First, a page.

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Nettles to the rescue

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Perhaps it's just another variation of making lemonade from lemons. But France's most ubiquitous weed, stinging nettle (Urtica dioica, also naturalized through most of the U.S.), is made into soup, omelettes, sauces, and even wines and jellies. There's usually a stand offering all these products at almost every festival or fair.

But more germane to the gardener, purin d'ortie, which is best translated as a concentrated tea of nettles, is the most popular organic fertilizer. Jugs of the stuff are industrially prepared and for sale in every garden center. Even nonorganic gardeners here are partial to using it.

Partaking of nettles in every possible way seems to verge on an act of patriotism for the French. There is an Association des Amis d'Ortie (Association of the Friends of the Nettle) who have annual meetings, and of course, the requisite Fte des Orties, or nettle festival, where you can listen to lectures, meet with other impassioned nettle users, and of course, indulge in nettle gastronomy.

Seriously, nettles offer extraordinary nutrition, both for plants and humans. This homely herb is extraordinarily rich in nitrogen, potassium, magnesium, oligoelements, encymes, and trace minerals, especially iron. For the landlocked, who can't go to the beach and forage seaweeds for their compost, stinging nettle is the answer.

In France, bodies of serious research exist supporting the various benefits of applying nettle tea to your plants. Much as is the case for kelp emulsion, nettle tea seems to stimulate the "immune system" of plants, making them more resistant to insect and disease attacks. Perhaps this effect is due to no more than the fact that the plant is in a state of optimal and balanced nutrition.

Nettle tea must be diluted before using, and can be applied as a soil drench or sprayed on as a foliar feeding. Undiluted nettle tea can be used as an organic herbicide. Just spray the undiluted stuff on actively growing weeds. After two weeks, the ground will be ready for planting--and richly fertilized to boot!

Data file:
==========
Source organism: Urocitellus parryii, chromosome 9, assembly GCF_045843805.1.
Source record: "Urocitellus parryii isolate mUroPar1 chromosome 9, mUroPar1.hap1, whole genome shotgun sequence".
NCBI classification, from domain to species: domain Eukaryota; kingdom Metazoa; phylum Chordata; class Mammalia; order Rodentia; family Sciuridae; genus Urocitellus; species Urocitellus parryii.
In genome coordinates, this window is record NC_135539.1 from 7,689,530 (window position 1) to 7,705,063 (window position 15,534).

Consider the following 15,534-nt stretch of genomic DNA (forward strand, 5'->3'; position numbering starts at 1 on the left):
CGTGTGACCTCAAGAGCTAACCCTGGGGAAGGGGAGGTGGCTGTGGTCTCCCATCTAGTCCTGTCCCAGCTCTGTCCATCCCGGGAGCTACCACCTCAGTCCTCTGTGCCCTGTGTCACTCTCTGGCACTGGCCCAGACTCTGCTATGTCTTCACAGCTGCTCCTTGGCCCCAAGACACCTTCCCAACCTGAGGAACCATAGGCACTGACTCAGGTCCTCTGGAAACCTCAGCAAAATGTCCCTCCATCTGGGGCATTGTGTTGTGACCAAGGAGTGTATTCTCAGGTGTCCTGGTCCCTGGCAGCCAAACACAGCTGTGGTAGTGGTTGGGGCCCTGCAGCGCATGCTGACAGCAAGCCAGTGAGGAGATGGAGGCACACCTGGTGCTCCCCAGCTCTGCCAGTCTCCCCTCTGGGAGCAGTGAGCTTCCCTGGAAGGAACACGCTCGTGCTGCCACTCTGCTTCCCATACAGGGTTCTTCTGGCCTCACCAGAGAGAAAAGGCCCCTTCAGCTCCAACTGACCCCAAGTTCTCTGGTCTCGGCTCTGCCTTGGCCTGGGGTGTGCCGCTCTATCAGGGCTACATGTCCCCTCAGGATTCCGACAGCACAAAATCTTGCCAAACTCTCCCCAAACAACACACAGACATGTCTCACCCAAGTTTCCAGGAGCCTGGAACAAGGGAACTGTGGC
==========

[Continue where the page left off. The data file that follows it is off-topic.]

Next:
Since American garden centers don't stock this miracle product, you'll have to make your own if you want to profit from this rich gardening resource. In areas of the country with regular rainfall, nettles are usually easy to find in the wild. They are partial to rich, moist to wet soil, but may also be found on roadsides or even in deep woods, as--being highly successful weeds--they tolerate a wide range of soil conditions. If you locate a wild patch, you can either harvest a big sackful for drying or immediate use, or dig up a couple of clumps to plant in an out-of-the-way corner of your property. Make sure to wear heavy long pants and thick gloves when approaching the nettle patch. Their sting doesn't last more than a few hours, but is highly irritating.

Here's how to make purin d'ortie:

1. Cut the nettles at about half their height. Remember, wear gloves!

2. Mix the cuttings with water in a large container such as a large plastic garbage can. You'll need a lid, because nettle tea smells absolutely disgusting. Use a non-chlorinated source of water, such as water from a rainbarrel or cistern, as chlorine inhibits the fermentation of the tea. Mix 1 gallon of water with every pound of fresh or 2 ounces of dried nettles. Cover with the lid!

3. Allow the brew to ferment from one to three weeks. The length of time necessary will depend on ambient temperature. Obviously, the hotter it is, the quicker the process. (However, place your barrel in the shade during summer to prevent the mixture from overheating and killing the necessary fermenting bacteria.) The tea is ready when fermentation has ceased. Test for this by stirring. Avert your nose to avoid the fumes, then sneak a peak. No more bubbles? It's ready to use.

4. Strain the tea as soon as fermentation has stopped. Store the infusion in clean plastic or glass containers in a cool spot.

5. Remember, unless you want the herbicide effect, dilute the tea before using. For soil applications, dilute to a 10% solution (1 cup of original infusion to 10 cups of water) or 5% for foliar feeding.

Trying to think of a Christmas gift for the gardener who has everything? Well, how about a jug of homebrew?

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About Trucs d'artan
Snow may be thick and slushy on the ground, but now and then, there's just a hint of spring. An emerging crocus, a swelling, velvety magnolia bud, a quickening of your pulse when you walk outside during a thaw. Now is the perfect time to treat yourself...to French kitchen ware, French flower vases for indoor bouquets... And to dream of this year's garden, embellished with French vegetables and wild flowers, planted using French garden tools. Choose from hundreds of ways to bring a touch of French country into your home and garden... Barbara Wilde
   
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